The U.S. Department of Justice (DOJ) is reportedly demanding that CoreLogic hand over multiple listing service (MLS) data related to buyer broker commissions, any policy or language governing the licensing of MLS data, policies relating to data protection and destruction and datasets on the frequency of searches.
Rob Hahn, founder and managing partner of 7DS Associates, first reported the investigation on his blog. Hahn said he confirmed with multiple clients, contacts and friends that CoreLogic notified its MLS customers of the demand. Other MLS vendors reportedly have received the same request for information, according to Hahn.
“It appears that the U.S. Department of Justice has made a written demand to Corelogic, the top MLS platform vendor, for a whole lot of documents and testimony-under-oath about all kinds of things pertaining to MLS data — particularly cooperating compensation information,” Hahn, an occasional Inman contributor, wrote on his blog.
CoreLogic confirmed in a statement that it received the civil investigative demand from DOJ, but told Inman that CoreLogic is not the focus of the investigation.
“CoreLogic received a [civil investigative demand] from the US Department of Justice relating to an investigation of practices of residential real estate brokerages services in local markets in the United States,” a spokesperson for CoreLogic said in a statement. “CoreLogic is not the focus of the investigation.”
The demand for information specifically related to buyer commissions is particularly of interest in the wake of a class-action lawsuit that accuses the National Association of Realtors (NAR) and a number of the industry’s top brokerages of conspiring to determine buyers’ agents’ compensation.
The lawsuit specifically says the firms and association violate the Sherman Antitrust Act by requiring all brokers to make a “blanket, non-negotiable offer of buyer broker compensation.”
It’s not immediately evident what DOJ is looking for with such a wide-ranging request for information, although judging by the interest in buyers’ agent compensation data, it’s possible that the interest was brought on by the lawsuit.
Russ Cofano, a real estate broker at Windermere Real Estate and former executive at eXp Realty and Real, said in a comment on Inman Coast to Coast that he believed the two are connected.
“Anyone who does not understand that this [civil investigative demand] and the anti-trust lawsuit are inter-connected (and quite possibly orchestrated by plaintiff’s counsel) has their head in the sand,” Cofano said.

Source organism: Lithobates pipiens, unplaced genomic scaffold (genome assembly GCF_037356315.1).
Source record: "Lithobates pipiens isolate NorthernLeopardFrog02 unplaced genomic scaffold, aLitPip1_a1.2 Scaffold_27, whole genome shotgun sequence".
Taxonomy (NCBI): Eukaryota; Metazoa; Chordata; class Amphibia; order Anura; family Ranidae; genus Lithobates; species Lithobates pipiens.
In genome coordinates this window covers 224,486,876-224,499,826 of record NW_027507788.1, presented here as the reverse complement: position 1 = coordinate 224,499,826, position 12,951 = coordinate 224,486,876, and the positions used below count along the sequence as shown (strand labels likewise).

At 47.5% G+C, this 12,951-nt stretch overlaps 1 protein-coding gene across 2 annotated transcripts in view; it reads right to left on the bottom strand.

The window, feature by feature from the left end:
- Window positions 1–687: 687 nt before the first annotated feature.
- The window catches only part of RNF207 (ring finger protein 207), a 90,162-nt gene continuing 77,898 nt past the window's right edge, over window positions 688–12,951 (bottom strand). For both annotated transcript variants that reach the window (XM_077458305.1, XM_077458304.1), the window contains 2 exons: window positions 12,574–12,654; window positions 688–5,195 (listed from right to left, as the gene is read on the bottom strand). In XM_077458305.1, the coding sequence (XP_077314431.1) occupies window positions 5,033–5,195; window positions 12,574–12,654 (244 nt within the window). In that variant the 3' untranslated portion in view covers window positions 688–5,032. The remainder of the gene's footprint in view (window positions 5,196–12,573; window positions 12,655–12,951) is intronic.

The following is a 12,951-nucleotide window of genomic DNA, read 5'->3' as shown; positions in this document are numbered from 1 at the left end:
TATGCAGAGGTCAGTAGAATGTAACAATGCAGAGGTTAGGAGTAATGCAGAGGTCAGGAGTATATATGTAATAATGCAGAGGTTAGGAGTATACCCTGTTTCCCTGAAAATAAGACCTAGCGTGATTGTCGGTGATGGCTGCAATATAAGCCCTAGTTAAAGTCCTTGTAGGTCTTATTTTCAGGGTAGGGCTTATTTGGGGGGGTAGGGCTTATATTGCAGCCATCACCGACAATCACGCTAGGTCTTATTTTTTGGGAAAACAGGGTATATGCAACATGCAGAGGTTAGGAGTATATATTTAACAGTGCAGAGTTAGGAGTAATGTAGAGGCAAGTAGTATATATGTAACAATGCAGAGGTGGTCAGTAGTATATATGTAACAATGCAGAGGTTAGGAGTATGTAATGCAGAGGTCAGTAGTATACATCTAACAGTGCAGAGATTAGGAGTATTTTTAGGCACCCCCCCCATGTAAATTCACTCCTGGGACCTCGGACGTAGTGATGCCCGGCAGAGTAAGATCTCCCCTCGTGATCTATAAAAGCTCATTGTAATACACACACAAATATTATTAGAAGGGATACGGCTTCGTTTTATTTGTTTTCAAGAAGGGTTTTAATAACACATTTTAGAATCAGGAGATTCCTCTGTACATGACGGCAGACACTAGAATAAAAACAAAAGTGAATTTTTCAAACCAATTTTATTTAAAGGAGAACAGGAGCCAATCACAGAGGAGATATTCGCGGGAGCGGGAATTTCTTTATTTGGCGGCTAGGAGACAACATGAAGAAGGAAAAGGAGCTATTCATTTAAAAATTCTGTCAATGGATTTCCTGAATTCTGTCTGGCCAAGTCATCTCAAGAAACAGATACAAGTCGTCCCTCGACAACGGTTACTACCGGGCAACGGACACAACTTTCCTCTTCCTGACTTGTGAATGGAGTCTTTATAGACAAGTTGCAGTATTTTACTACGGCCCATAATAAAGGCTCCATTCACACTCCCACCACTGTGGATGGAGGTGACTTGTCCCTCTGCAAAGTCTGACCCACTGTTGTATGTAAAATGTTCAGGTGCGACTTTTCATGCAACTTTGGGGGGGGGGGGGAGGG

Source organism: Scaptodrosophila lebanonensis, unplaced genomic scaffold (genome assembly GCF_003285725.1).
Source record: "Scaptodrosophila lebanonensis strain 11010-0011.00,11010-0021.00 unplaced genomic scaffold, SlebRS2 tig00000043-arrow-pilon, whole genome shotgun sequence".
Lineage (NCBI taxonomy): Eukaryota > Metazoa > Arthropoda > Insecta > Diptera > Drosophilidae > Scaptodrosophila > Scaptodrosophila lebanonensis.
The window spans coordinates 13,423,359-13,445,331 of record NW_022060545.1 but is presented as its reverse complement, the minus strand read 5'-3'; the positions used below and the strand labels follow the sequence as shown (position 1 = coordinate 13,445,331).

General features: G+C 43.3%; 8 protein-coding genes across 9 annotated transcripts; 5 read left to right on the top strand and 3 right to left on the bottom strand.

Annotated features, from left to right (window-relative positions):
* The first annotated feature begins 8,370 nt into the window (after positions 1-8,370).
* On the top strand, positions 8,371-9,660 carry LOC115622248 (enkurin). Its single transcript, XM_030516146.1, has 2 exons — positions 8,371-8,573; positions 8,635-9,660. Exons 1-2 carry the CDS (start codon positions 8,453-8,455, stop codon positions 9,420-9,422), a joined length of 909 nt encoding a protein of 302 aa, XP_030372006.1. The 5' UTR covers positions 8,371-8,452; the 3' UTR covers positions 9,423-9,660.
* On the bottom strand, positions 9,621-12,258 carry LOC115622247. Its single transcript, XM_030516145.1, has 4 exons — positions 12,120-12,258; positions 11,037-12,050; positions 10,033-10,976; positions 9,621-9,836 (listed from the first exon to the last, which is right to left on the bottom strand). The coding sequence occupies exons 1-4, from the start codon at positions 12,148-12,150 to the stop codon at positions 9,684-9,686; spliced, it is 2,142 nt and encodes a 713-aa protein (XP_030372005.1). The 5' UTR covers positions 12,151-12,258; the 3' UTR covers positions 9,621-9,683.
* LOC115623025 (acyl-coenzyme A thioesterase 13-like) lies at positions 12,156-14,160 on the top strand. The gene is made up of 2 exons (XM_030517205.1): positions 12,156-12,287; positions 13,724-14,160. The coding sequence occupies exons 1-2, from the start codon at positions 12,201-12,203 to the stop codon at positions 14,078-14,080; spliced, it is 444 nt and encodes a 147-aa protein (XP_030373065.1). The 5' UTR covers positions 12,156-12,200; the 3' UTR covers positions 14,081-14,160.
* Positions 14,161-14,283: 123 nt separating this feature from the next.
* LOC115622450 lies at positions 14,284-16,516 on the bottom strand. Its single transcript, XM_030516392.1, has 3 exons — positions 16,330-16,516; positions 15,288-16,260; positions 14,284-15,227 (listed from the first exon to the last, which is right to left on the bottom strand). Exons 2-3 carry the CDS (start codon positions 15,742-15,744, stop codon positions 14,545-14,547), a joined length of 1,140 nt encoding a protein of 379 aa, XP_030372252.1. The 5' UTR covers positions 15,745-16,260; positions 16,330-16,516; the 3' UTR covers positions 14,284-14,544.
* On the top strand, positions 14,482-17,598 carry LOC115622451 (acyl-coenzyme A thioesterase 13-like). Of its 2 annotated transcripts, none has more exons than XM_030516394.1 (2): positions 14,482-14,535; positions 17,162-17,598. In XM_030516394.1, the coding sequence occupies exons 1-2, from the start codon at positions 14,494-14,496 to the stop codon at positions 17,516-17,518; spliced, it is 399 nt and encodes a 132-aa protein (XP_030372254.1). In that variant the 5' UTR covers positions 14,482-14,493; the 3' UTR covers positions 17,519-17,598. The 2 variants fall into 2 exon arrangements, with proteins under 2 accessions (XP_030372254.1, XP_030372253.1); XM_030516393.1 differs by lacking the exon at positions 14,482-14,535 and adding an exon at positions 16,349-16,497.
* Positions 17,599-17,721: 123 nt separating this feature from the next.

DOJ formally declined a request for comment on the matter.
Last summer, the Department of Justice held a joint workshop with the Federal Trade Commission on matters of competition and antitrust in the real estate industry and MLS data was one of the main topics of discussion that day.
Specifically, a panel of real estate leaders discussed publicly publishing commission data, which could theoretically push commissions down and create competition. Art Carter, CEO of California Regional Multiple Listing Service, noted on the panel that currently MLSs only track what a selling office is offering to buyers’ agents.
The workshop was created in the wake of a 2017 letter from the U.S. Senate Judiciary Subcommittee on Antitrust, Competition Policy and Consumer Rights to DOJ and FTC urging the agencies to update a decade-old report on competition in real estate and to specifically look at, “the availability of listing information to the public and to independent real estate agents, small real estate brokers and limited service brokers.”
MLSs play an important role in the dissemination of information and by reaching out to top MLS vendors, DOJ can get access to a huge cache of information about how these MLS work and operate.
In November 2017, the Information Technology & Innovation Foundation (ITIF), a nonpartisan think tank, published a white paper that called on the federal government to investigate MLSs for restricting property data from third-party websites.
ITIF’s report specifically asked state lawmakers to look into forcing brokers to provide free, unrestricted access to listings through an open application programming interface (API), which would let any random software developer build an app that could search broker property listings.
CMLS meanwhile, published its own report arguing that MLSs are actually a rare instance where cooperation breeds competition.
“Real estate brokers who participate in MLS agree to provide their listing information to the MLS in exchange for the ability to see other participants’ listings,” the report says.
“Furthermore, with each listing, the participating broker offers to any other participating broker a commission if that cooperating broker is the procuring cause of a sale of the subject property. As a hub of thousands of offers to enter such unilateral contracts, the MLS ensures cooperating brokers are paid.”